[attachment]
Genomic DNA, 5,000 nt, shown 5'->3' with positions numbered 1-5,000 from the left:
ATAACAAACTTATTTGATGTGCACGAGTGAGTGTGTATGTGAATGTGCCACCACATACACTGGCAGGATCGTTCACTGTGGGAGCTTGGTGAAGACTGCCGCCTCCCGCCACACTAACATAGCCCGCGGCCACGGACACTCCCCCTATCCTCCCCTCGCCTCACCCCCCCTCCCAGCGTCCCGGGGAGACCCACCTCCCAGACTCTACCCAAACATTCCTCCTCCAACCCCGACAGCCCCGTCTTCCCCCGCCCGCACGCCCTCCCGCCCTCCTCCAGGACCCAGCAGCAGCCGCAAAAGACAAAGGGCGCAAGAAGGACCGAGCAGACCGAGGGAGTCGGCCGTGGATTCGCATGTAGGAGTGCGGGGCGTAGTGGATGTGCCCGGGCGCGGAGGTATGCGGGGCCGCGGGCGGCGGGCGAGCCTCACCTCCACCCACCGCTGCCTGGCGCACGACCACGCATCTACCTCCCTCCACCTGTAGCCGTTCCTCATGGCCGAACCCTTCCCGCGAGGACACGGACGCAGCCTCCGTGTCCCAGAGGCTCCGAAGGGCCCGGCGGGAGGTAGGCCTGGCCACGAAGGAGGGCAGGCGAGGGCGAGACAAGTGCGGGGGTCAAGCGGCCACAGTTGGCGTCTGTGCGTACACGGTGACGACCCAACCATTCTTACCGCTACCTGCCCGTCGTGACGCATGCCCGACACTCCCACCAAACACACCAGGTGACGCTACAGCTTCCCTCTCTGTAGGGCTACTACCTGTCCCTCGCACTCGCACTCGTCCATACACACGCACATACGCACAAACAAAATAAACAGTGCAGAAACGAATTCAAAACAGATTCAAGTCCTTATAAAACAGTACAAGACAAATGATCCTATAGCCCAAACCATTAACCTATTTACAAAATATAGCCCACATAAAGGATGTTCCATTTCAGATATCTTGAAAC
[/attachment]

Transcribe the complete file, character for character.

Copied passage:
Genomic DNA, 5,000 nt, shown 5'->3' with positions numbered 1-5,000 from the left:
ATAACAAACTTATTTGATGTGCACGAGTGAGTGTGTATGTGAATGTGCCACCACATACACTGGCAGGATCGTTCACTGTGGGAGCTTGGTGAAGACTGCCGCCTCCCGCCACACTAACATAGCCCGCGGCCACGGACACTCCCCCTATCCTCCCCTCGCCTCACCCCCCCTCCCAGCGTCCCGGGGAGACCCACCTCCCAGACTCTACCCAAACATTCCTCCTCCAACCCCGACAGCCCCGTCTTCCCCCGCCCGCACGCCCTCCCGCCCTCCTCCAGGACCCAGCAGCAGCCGCAAAAGACAAAGGGCGCAAGAAGGACCGAGCAGACCGAGGGAGTCGGCCGTGGATTCGCATGTAGGAGTGCGGGGCGTAGTGGATGTGCCCGGGCGCGGAGGTATGCGGGGCCGCGGGCGGCGGGCGAGCCTCACCTCCACCCACCGCTGCCTGGCGCACGACCACGCATCTACCTCCCTCCACCTGTAGCCGTTCCTCATGGCCGAACCCTTCCCGCGAGGACACGGACGCAGCCTCCGTGTCCCAGAGGCTCCGAAGGGCCCGGCGGGAGGTAGGCCTGGCCACGAAGGAGGGCAGGCGAGGGCGAGACAAGTGCGGGGGTCAAGCGGCCACAGTTGGCGTCTGTGCGTACACGGTGACGACCCAACCATTCTTACCGCTACCTGCCCGTCGTGACGCATGCCCGACACTCCCACCAAACACACCAGGTGACGCTACAGCTTCCCTCTCTGTAGGGCTACTACCTGTCCCTCGCACTCGCACTCGTCCATACACACGCACATACGCACAAACAAAATAAACAGTGCAGAAACGAATTCAAAACAGATTCAAGTCCTTATAAAACAGTACAAGACAAATGATCCTATAGCCCAAACCATTAACCTATTTACAAAATATAGCCCACATAAAGGATGTTCCATTTCAGATATCTTGAAAC